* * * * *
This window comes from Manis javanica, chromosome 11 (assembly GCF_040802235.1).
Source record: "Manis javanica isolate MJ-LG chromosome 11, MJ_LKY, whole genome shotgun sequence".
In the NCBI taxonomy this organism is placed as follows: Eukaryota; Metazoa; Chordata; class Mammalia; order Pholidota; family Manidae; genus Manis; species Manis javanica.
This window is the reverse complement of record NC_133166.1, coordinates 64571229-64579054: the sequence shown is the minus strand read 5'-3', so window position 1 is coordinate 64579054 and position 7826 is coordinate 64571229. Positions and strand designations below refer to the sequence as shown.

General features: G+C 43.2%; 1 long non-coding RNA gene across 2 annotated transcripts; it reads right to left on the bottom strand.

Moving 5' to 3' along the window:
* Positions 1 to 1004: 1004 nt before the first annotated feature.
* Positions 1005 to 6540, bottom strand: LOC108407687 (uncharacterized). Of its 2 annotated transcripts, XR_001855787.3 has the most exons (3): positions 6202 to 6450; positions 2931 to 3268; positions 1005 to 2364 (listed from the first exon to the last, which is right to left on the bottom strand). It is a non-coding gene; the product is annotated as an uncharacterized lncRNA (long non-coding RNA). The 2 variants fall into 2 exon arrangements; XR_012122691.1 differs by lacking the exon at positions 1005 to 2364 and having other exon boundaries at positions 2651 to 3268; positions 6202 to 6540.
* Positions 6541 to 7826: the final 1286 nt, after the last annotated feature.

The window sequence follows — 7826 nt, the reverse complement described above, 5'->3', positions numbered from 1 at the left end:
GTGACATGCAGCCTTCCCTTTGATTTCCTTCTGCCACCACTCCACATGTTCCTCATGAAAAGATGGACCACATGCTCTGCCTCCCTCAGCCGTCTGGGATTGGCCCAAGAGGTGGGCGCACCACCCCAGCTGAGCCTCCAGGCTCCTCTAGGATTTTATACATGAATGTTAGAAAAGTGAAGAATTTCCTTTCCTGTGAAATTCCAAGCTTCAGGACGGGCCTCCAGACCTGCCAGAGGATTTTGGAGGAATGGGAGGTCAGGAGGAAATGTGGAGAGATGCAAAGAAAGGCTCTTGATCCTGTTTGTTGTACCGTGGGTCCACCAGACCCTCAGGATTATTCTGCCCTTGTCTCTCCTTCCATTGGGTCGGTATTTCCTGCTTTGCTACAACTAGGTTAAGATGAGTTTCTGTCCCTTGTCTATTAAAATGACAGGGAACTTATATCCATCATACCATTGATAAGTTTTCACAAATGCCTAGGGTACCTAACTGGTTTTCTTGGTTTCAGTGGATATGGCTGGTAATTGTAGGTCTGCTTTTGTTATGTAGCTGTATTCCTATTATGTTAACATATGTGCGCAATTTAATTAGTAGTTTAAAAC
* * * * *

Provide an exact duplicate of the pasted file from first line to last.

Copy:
This window comes from Manis javanica, chromosome 11 (assembly GCF_040802235.1).
Source record: "Manis javanica isolate MJ-LG chromosome 11, MJ_LKY, whole genome shotgun sequence".
In the NCBI taxonomy this organism is placed as follows: Eukaryota; Metazoa; Chordata; class Mammalia; order Pholidota; family Manidae; genus Manis; species Manis javanica.
This window is the reverse complement of record NC_133166.1, coordinates 64571229-64579054: the sequence shown is the minus strand read 5'-3', so window position 1 is coordinate 64579054 and position 7826 is coordinate 64571229. Positions and strand designations below refer to the sequence as shown.

General features: G+C 43.2%; 1 long non-coding RNA gene across 2 annotated transcripts; it reads right to left on the bottom strand.

Moving 5' to 3' along the window:
* Positions 1 to 1004: 1004 nt before the first annotated feature.
* Positions 1005 to 6540, bottom strand: LOC108407687 (uncharacterized). Of its 2 annotated transcripts, XR_001855787.3 has the most exons (3): positions 6202 to 6450; positions 2931 to 3268; positions 1005 to 2364 (listed from the first exon to the last, which is right to left on the bottom strand). It is a non-coding gene; the product is annotated as an uncharacterized lncRNA (long non-coding RNA). The 2 variants fall into 2 exon arrangements; XR_012122691.1 differs by lacking the exon at positions 1005 to 2364 and having other exon boundaries at positions 2651 to 3268; positions 6202 to 6540.
* Positions 6541 to 7826: the final 1286 nt, after the last annotated feature.

The window sequence follows — 7826 nt, the reverse complement described above, 5'->3', positions numbered from 1 at the left end:
GTGACATGCAGCCTTCCCTTTGATTTCCTTCTGCCACCACTCCACATGTTCCTCATGAAAAGATGGACCACATGCTCTGCCTCCCTCAGCCGTCTGGGATTGGCCCAAGAGGTGGGCGCACCACCCCAGCTGAGCCTCCAGGCTCCTCTAGGATTTTATACATGAATGTTAGAAAAGTGAAGAATTTCCTTTCCTGTGAAATTCCAAGCTTCAGGACGGGCCTCCAGACCTGCCAGAGGATTTTGGAGGAATGGGAGGTCAGGAGGAAATGTGGAGAGATGCAAAGAAAGGCTCTTGATCCTGTTTGTTGTACCGTGGGTCCACCAGACCCTCAGGATTATTCTGCCCTTGTCTCTCCTTCCATTGGGTCGGTATTTCCTGCTTTGCTACAACTAGGTTAAGATGAGTTTCTGTCCCTTGTCTATTAAAATGACAGGGAACTTATATCCATCATACCATTGATAAGTTTTCACAAATGCCTAGGGTACCTAACTGGTTTTCTTGGTTTCAGTGGATATGGCTGGTAATTGTAGGTCTGCTTTTGTTATGTAGCTGTATTCCTATTATGTTAACATATGTGCGCAATTTAATTAGTAGTTTAAAAC